a year ago

Community power and Covid 19: Lessons from Korail slum

Residents of Korail slum, one of the largest informal settlements in Dhaka, stand in queues to get Covid jabs at Polli BondhuShishu Kalyan Primary School in Dhaka city.
Residents of Korail slum, one of the largest informal settlements in Dhaka, stand in queues to get Covid jabs at Polli BondhuShishu Kalyan Primary School in Dhaka city. Photo : FE file photo by KAZ Sumon

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Corona was expected to ravage Bangladesh as its health delivery infrastructure to the vulnerable population is limited apart from being a "poor country", as per international indexes. Many international agencies and media predicted doom as Covid-19 began to swell. Donor reports made scary predictions about the scenario and feared dead bodies littering the streets of Dhaka if not Bangladesh.

Yet not only did Bangladesh's people survive, the dead on the streets were missing. Most expected "dead bodies" would be  from the urban poor. Yet it's the slums that fought back most robustly. Research conducted by the BRAC Institute of Governance and Development (BIGD) shows that they displayed remarkable resilience and coping capacity in such difficult times.

Research says many/most communities and clusters didn't wait for official / governmental interventions to address Covid-19 issues in Bangladesh. They formed their own coping mechanisms to deal with the crisis. It points to the strength of communities that exist in parallel, overlapping spaces and function beyond the official systems of governance.

Just as it points out the limits of formal governance, it also shows the strength of community based governance, which is more organic in nature.


BIGD, the research affiliate of BRAC University and BRAC have been conducting studies on community based responses to COVID-19 for several years now. They say that although infections and deaths were reported and increasing in different parts of Bangladesh, very few cases were reported in the urban slums, considered high spreading zones or hotspots.

The medical issues are still being discussed but the situation of Dhaka's major slum shows that "in the context of indifference from the state, the slum dwellers themselves initiated several informal but robust interventions to tackle the pandemic."  The conclusion is that it shows the "power of community governance from below."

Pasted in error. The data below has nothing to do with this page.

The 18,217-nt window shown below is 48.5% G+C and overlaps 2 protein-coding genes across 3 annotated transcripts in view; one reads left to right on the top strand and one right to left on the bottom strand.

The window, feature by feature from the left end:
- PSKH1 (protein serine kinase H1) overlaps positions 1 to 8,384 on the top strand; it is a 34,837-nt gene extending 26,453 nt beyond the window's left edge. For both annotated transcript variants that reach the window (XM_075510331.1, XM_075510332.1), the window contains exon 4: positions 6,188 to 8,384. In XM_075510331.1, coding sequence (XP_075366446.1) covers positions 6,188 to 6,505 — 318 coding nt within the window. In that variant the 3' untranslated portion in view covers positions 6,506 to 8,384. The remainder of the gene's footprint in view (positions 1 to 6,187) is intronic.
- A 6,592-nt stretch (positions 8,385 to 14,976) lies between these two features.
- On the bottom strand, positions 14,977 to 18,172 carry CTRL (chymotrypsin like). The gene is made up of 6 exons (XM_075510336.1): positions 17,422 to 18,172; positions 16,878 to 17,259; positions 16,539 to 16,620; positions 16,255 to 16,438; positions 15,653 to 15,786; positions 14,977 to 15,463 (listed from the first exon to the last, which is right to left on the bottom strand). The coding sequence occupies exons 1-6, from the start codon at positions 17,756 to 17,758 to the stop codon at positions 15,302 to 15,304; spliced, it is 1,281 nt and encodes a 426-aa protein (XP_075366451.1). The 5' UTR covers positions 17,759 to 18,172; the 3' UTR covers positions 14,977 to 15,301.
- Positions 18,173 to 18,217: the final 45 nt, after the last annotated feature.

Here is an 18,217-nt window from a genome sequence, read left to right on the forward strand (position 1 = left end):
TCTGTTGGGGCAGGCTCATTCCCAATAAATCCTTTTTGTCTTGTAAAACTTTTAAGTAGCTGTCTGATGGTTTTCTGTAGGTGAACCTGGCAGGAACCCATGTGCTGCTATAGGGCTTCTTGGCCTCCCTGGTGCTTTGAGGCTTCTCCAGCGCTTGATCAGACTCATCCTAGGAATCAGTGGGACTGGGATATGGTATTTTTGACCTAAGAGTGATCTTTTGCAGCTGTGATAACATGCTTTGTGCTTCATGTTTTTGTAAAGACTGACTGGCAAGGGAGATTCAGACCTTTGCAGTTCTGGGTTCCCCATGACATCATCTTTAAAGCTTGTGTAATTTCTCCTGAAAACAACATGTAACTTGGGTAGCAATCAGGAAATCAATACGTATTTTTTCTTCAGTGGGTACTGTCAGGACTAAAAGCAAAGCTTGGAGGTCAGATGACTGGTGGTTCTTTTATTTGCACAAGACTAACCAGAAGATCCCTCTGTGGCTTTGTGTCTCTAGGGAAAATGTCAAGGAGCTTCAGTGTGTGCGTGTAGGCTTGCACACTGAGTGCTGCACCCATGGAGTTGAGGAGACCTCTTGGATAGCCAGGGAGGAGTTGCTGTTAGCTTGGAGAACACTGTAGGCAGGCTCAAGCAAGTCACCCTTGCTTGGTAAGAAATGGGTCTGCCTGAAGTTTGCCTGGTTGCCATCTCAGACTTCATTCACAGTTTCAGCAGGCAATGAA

The study states that although the government was not so active, slum dwellers acted on their own. They resorted to both medical and non-medical measures including spiritual support to tackle the health crisis as soon as the epidemic began.

It's significant that the slums have a leadership structure that is motivated by personal - slum rent owners -and community interests. In fact the GOB, when it acted, worked in collaboration with them. This leadership is organic and outside the conventional governance frameworks of the official world. They responded first and were later joined by GO and NGOs.  The study says, "They-GO-NGO provided support remotely and it was the slum dwellers themselves who had the main control over the intervention efforts and the volunteers managed the distribution of the external reliefs."


A major motivation for both the home owners and dwellers was economics. Mass migration from the slum would hurt rental income and ability to work was important for survival of the slum dwellers. All interests converged to turn into a multi- dimensional crisis and response mechanism.

The concept of this response which happens in many poor countries has been described by some Western authors as "resigned activism". But that tries to fit in with ideas already held by scholars about how the poor and marginalized usually behave. It seems more judgmental than explanatory.

BIGD seems to have taken a much more inclusive attitude towards collective responses saying that, "What this study confirms is that slum dwellers are anything but ignorant, indifferent, or passive victims of the pandemic, as portrayed by the media. The study proves their agency, resistance, and activism."


During the post-Covid situation, international agencies began to map various responses to Covid and Bangladesh interested them a great deal as it was a great mega disaster that didn't happen. The story of Korail shows that it's a different story from global expectation as the responses were "mainly informal, local, and adaptive -- an interesting case study of collective agency and community governance from below.

Global North concepts of governance are basically formal in nature while "South" is largely informal. This creates a conceptual divide. Community governance is even more different and less known or understood.

Most academic tendency is to compare them with how formal government works and how it "exists to fill the gap of the absence of formal governance." This makes the formal governance and state system as the "standard" and social/informal governance as the "deviant".  The state's presence is considered normal while the BIGD study shows non-state organic structures are able to function as efficiently because they are not imposed but natural.

Lessons from the BIGD study series on the topic are very significant as they show that society's natural strength is greater than expected though ignored by experts of the Northern knowledge system. New lenses are needed to examine such a phenomenon which displays that the concept of people, community, neighbourhoods as governance units are valid indeed. BIGD's research series on the issue is laudable.


(This article draws upon the findings of the following paper: Ethnography of community governance: a case of Covid-19 response of an urban slum in Bangladesh. Shahaduz Zaman, Faruq Hossain  and Imran Matin) [email protected]



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